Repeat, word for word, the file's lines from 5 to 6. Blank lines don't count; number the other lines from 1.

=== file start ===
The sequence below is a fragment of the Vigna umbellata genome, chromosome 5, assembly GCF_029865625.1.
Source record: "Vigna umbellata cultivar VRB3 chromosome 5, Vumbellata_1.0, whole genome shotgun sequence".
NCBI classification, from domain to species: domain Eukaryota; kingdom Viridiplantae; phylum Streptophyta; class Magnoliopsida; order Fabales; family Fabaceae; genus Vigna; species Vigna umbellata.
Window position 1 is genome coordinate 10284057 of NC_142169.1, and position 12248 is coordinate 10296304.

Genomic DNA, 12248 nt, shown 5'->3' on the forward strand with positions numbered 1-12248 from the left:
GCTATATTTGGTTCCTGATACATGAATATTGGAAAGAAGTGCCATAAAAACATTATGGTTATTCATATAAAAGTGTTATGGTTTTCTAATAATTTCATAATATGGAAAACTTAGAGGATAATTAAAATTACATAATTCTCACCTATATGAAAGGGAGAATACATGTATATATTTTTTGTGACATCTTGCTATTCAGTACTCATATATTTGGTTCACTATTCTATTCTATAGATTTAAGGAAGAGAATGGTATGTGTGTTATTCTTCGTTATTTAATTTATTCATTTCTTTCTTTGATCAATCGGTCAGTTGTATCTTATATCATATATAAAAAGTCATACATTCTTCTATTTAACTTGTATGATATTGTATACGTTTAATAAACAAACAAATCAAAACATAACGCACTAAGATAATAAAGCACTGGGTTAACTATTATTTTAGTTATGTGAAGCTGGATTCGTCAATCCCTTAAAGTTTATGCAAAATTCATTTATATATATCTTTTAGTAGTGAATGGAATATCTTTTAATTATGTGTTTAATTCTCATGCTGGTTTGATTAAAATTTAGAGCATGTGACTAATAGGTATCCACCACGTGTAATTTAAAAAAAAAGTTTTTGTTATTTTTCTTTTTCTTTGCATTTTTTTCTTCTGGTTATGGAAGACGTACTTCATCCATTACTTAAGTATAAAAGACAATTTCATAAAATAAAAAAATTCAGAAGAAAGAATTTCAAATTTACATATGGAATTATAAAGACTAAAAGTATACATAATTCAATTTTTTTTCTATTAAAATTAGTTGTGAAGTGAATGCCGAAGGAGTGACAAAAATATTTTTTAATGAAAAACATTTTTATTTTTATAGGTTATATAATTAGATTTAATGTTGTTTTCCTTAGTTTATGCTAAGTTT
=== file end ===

Genomic DNA, 12248 nt, shown 5'->3' on the forward strand with positions numbered 1-12248 from the left:
GCTATATTTGGTTCCTGATACATGAATATTGGAAAGAAGTGCCATAAAAACATTATGGTTATTCATATAAAAGTGTTATGGTTTTCTAATAATTTCATAATATGGAAAACTTAGAGGATAATTAAAATTACATAATTCTCACCTATATGAAAGGGAGAATACATGTATATATTTTTTGTGACATCTTGCTATTCAGTACTCATATATTTGGTTCACTATTCTATTCTATAGATTTAAGGAAGAGAATGGTATGTGTGTTATTCTTCGTTATTTAATTTATTCATTTCTTTCTTTGATCAATCGGTCAGTTGTATCTTATATCATATATAAAAAGTCATACATTCTTCTATTTAACTTGTATGATATTGTATACGTTTAATAAACAAACAAATCAAAACATAACGCACTAAGATAATAAAGCACTGGGTTAACTATTATTTTAGTTATGTGAAGCTGGATTCGTCAATCCCTTAAAGTTTATGCAAAATTCATTTATATATATCTTTTAGTAGTGAATGGAATATCTTTTAATTATGTGTTTAATTCTCATGCTGGTTTGATTAAAATTTAGAGCATGTGACTAATAGGTATCCACCACGTGTAATTTAAAAAAAAAGTTTTTGTTATTTTTCTTTTTCTTTGCATTTTTTTCTTCTGGTTATGGAAGACGTACTTCATCCATTACTTAAGTATAAAAGACAATTTCATAAAATAAAAAAATTCAGAAGAAAGAATTTCAAATTTACATATGGAATTATAAAGACTAAAAGTATACATAATTCAATTTTTTTTCTATTAAAATTAGTTGTGAAGTGAATGCCGAAGGAGTGACAAAAATATTTTTTAATGAAAAACATTTTTATTTTTATAGGTTATATAATTAGATTTAATGTTGTTTTCCTTAGTTTATGCTAAGTTT